Despite ‘amateur’ opinions, Elks’ Chris Jones believes second-round pick is good value for top centre David Beard

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The Edmonton Elks’ embattled fan base received quite the shock on Friday morning when word broke that the team had shipped their top offensive lineman, homegrown talent David Beard, to the Hamilton Tiger-Cats.

The package in return, which consisted of backup offensive lineman Jesse Gibbon and a second-round draft pick, drew the ire of many for being a blatant fire-sale by the struggling franchise. Nevertheless, head coach and general manager Chris Jones isn’t having second thoughts in the face of negative public opinion.

“I guess at first glance, for the amateur person looking at it, it may look that way. However, I look at it contrary to that,” Jones said when asked by the Edmonton media about the dubious trade.

“I look at it in a very positive way. We’re making moves that we’re capable of moving because of the talent that we have. We have people that are able to slide in and have slid in and we played very well at Ottawa when we did it.”

Drafted in the second round of the 2015 CFL Draft — the final year of Jones’ first tenure with the team — Beard has played 94 games over seven seasons with his hometown club. Despite labouring for a struggling Elks’ franchise, the 29-year-old is regarded by many as the league’s best centre.

Edmonton brought in Mark Korte, Beard’s former college teammate at the University of Alberta, this past offseason and has since deemed their pre-existing high-priced lineman to be expendable. Korte will bump seamlessly into the centre spot for the remainder of the season, just as he did in Week 11 when Beard was out with illness.

“We’ve got a guy that’s very capable of doing the role at the centre position and we have a very good player in 64 [2020 first-round pick Tomas Jack-Kurdyla] that’s going to step in at guard that needs the opportunity to show,” Jones said, clearly indicating a desire to get younger up front.

“The group that was here before me, they drafted him at a very high level so it’s time for him to step up and do the things that he’s capable of doing. And then, like I say, in return we were able to bring in a guy that somebody thought very highly of in years past, the second pick in the draft to come in and be both centre and guard.”

Gibbon went second overall in the 2019 CFL Draft but has not yet lived up to expectations in Hamilton, failing to cement a starting job earlier this year. He is a pending free agent, whilst Beard is under contract through 2023.

The Elks receive significant salary cap savings through the move, with Beard scheduled to earn $200,000 in hard money for the final year of his deal. That financial liquidity going forward could potentially be used to chase a top quarterback or draw another Golden Bears alum, Carter O’Donnell, back from the NFL, but neither of those outcomes are guaranteed.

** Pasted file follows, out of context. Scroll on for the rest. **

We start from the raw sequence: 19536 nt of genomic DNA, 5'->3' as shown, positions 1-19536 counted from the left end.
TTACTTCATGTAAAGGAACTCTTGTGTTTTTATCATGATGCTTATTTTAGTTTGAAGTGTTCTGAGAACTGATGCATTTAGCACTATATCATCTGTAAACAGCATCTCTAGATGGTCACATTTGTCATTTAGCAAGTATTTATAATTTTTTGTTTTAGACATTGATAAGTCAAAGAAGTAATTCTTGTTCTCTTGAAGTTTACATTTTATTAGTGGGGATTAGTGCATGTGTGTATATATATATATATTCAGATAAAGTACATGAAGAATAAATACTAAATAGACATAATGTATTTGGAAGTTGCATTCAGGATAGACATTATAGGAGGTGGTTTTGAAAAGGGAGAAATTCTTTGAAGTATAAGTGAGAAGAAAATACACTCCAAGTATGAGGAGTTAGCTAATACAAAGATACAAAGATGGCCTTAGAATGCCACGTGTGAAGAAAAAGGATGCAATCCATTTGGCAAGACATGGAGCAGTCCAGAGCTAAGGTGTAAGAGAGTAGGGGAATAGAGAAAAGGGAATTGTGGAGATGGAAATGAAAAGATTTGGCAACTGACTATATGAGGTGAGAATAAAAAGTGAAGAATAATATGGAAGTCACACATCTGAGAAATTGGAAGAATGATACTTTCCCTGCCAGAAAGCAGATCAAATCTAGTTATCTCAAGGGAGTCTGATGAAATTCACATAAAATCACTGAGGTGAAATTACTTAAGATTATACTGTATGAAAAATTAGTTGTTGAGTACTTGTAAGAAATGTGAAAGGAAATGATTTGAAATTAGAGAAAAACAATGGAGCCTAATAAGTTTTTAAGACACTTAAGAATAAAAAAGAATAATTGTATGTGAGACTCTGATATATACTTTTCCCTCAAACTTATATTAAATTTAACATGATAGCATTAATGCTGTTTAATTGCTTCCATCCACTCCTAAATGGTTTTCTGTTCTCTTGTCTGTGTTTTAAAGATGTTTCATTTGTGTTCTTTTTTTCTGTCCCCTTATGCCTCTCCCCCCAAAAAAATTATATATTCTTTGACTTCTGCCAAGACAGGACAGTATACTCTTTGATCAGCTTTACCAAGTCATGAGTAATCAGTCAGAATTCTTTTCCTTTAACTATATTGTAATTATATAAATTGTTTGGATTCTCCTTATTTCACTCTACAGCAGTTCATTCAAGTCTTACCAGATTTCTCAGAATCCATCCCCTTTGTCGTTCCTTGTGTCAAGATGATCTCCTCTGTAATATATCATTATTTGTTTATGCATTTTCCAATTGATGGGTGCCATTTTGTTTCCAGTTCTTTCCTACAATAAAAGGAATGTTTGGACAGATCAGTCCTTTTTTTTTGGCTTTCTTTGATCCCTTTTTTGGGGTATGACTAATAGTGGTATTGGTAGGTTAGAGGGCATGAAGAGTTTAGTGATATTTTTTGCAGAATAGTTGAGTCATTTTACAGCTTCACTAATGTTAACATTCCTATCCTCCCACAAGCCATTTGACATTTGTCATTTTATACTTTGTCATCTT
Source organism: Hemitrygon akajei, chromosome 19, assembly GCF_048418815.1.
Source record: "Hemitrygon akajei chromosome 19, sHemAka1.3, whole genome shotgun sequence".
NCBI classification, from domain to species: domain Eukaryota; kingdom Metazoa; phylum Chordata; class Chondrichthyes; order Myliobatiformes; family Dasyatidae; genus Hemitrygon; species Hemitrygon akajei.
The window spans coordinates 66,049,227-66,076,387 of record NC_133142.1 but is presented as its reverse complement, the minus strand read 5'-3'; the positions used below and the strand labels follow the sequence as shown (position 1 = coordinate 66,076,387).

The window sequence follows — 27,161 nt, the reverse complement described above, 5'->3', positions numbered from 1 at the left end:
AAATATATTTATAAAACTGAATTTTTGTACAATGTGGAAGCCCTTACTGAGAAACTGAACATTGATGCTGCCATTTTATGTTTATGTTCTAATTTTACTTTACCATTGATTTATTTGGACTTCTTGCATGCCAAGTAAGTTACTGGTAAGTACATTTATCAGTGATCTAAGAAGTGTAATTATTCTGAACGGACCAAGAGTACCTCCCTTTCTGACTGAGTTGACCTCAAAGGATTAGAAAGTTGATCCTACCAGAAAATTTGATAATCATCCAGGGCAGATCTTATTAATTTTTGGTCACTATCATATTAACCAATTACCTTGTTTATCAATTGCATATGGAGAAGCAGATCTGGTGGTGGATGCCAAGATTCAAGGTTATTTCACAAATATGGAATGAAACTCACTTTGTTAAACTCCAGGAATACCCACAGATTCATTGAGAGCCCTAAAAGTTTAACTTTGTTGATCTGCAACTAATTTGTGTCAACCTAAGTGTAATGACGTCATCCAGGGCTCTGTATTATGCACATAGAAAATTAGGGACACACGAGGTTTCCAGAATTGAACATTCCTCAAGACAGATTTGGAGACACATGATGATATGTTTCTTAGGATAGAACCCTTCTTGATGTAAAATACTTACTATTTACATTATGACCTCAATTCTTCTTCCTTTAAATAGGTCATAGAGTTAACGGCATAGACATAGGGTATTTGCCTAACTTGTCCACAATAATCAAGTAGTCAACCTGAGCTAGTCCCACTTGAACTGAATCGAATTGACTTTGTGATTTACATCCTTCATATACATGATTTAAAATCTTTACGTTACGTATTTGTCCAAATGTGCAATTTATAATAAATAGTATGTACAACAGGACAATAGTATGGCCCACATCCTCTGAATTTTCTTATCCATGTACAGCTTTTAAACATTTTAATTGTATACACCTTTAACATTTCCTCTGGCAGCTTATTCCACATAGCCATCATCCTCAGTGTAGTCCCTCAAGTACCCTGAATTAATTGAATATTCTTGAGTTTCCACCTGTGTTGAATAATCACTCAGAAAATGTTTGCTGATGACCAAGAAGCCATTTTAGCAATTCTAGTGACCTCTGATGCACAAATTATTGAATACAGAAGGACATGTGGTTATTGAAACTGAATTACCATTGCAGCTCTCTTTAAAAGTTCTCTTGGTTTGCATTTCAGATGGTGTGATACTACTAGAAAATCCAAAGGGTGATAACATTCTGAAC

What has been made abundantly clear is that Jones is seeking to increase his draft capital in 2023, hoping to take advantage of what he views as a particularly deep class of NCAA talent. He acquired a third-round pick in exchange for a pair of starting defenders earlier in the week and upgraded two rounds as part of the Beard trade, acquiring a second-rounder while giving away a conditional fourth.

He believes that added value will help make up for the difficulty of losing a fan favourite in the trenches.

“Beard’s certainly a guy that’s been good for years, he’s from here, I understand all of that,” Jones noted. “He’s a really good guy, just like Nafees [Lyon] and [Thomas] Costigan, but when somebody throws out a second-round draft pick and allows you to put yourself in that position six months from now when we have the draft or whenever it is, it’ll be a good situation for us.”

However, by that very compensation, Jones is forced to acknowledge just how talented a player he sent to the Tiger-Cats.

“They didn’t give up their first to get a quarterback and they came with a second to get David Beard, so that tells you exactly what they thought of him,” Jones quipped, making a coy reference to Hamilton’s struggles under centre.

That will do little to reassure the increasingly dwindling fan base of his 3-8 football team but Jones remains steadfast in his belief that a turnaround is coming. With 11 trades made since he took over the team and few signs of improvement, the faith of others is waning.

“I wouldn’t make a move if I didn’t feel that we could win,” he promised.

J.C. Abbott is a University of British Columbia graduate and high school football coach. He covers the CFL, B.C. Lions, CFL Draft and the three-down league's Global initiative.